When I became Associate Artistic Director at Queens Theatre in 1999, we produced “commercial” plays on the Mainstage by writers such as Neil Simon, Joe DiPietro, Agatha Christie, etc. The audience was mostly older and white. These productions were generally satisfying, but since we had many subscribers, there was no good reason why we could not also present new plays. Over the next few years, we began to add premieres of new comedies by writers such as Joni Fritz and Susan Barsky to our Mainstage season, and to our delight, we found that audiences trusted our selections, and attendance for the new plays was no different than attendance for familiar titles.
Meanwhile, the demographics in Queens were (and are) continuously evolving. And while we presented music and dance programs that were of interest to the Asian, Southeast Asian, Middle Eastern, Eastern European, African, Mexican, Central American and South American audiences in the borough, I felt strongly that we should also be offering plays to these audiences.
To satisfy both needs, we created a New Play Development program which consisted of two components: Plays A Mother Would Love, to find “mainstream” material for the Mainstage, and The Immigrant Voices Project (IVP, now known as New American Voices) to provide opportunities for minority and underrepresented voices in Queens. My title was changed to Director of New Play Development. We started the program in 2002, and began accepting submissions. We received over 100 submissions a year.
Clearly, the two components of the New Play Development program were not mutually exclusive: Kitty Chen’s “Rosa Loses Her Face” was both a Plays A Mother Would Love play and an Immigrant Voices Project play. We presented a reading of the play in the Studio, and the following season, a full production on the Mainstage.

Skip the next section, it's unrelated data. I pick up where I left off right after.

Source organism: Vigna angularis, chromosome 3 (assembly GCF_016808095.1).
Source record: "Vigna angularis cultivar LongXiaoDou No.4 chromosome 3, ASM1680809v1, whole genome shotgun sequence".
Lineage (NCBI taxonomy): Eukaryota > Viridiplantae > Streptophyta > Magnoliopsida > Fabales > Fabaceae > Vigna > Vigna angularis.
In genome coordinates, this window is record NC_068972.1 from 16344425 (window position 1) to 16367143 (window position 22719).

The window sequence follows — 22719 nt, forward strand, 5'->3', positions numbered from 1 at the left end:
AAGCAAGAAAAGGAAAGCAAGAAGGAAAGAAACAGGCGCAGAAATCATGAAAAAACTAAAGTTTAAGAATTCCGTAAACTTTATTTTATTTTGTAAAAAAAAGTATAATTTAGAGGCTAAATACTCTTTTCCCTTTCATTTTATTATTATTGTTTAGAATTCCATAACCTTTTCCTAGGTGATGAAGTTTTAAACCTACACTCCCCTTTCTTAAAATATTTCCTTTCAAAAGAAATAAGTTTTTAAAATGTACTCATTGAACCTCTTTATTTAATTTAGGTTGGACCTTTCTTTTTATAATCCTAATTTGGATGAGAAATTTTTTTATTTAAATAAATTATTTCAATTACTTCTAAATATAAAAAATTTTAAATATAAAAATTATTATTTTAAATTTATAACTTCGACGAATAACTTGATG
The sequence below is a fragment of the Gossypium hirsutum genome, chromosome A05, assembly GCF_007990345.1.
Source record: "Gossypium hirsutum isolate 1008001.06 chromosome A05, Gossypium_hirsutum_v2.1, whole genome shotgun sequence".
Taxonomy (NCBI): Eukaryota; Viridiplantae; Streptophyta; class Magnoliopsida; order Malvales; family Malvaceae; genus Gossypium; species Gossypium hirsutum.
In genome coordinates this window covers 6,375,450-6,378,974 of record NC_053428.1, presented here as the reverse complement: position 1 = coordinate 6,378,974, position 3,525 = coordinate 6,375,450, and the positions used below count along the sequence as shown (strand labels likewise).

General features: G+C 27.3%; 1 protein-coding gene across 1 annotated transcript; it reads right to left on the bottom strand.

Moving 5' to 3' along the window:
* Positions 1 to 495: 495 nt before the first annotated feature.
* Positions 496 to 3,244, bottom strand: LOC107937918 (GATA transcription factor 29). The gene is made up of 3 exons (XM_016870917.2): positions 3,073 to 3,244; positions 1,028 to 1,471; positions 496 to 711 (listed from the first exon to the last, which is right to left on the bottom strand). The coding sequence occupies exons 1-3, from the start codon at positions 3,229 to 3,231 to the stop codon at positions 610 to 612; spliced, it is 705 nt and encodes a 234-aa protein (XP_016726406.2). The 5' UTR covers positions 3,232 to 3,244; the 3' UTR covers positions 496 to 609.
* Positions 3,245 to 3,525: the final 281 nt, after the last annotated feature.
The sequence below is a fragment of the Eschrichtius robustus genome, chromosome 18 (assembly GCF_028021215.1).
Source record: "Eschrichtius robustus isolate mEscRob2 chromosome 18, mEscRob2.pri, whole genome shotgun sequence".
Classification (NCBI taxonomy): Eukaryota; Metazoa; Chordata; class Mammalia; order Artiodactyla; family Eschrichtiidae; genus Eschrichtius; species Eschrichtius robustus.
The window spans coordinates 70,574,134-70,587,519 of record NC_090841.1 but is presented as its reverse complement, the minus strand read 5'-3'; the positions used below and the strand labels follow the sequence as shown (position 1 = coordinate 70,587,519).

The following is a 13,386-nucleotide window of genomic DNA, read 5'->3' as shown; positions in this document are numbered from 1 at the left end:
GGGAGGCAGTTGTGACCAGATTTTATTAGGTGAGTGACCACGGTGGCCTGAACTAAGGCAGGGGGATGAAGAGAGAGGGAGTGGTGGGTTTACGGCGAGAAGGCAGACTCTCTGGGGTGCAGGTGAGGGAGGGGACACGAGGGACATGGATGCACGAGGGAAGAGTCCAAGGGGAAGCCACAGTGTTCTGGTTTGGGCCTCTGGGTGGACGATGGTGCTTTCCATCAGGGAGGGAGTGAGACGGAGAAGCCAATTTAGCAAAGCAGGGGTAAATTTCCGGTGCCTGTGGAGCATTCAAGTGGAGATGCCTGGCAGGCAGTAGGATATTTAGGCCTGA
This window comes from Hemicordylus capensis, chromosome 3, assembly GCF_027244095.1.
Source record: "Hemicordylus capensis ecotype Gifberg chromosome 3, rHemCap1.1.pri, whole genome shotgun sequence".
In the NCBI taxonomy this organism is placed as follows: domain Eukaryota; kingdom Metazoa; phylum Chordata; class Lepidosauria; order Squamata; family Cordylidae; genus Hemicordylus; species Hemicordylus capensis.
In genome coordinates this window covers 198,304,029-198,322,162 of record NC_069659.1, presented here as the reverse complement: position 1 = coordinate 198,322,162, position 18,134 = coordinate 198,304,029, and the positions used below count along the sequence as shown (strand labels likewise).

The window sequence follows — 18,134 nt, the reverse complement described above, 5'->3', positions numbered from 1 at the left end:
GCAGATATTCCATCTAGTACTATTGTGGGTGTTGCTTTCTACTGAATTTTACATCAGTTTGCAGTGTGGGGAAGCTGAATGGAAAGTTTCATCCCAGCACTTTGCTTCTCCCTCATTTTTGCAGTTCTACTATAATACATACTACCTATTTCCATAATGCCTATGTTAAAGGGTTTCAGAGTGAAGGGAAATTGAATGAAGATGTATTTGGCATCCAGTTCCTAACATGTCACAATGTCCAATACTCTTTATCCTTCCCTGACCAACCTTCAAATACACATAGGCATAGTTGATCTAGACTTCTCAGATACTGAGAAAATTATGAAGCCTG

We speculated that 20 – 30 people would attend the readings. We’ve rarely had fewer than 80 people in attendance at any reading since the program’s inception. The audience for IVP readings consists of the more adventurous Mainstage subscribers, but we found that while these audiences were willing to accept material that ventured beyond the parameters of Mainstage productions, there were certain “restrictions.” They preferred plays that were family-themed, and featured older characters. The families could be from any culture, and the subject matter could be decidedly non-mainstream, as in Qui Nguyen’s “Trail By Water,” which involved cannibalism. Serious subject matter made no difference: our audiences for the New Play Development program were eager to take a step into new and riskier territory. But if we presented a reading about “swinging singles” of any culture, they were less interested. The plays had to be inter-generational.
Another challenge with programming the Reading Series is that while we want to keep the audience we cultivated for new work, we also want to expand the audience to include the demographics that the plays represent. So far, apart from friends of the writers, directors and actors, that has not happened.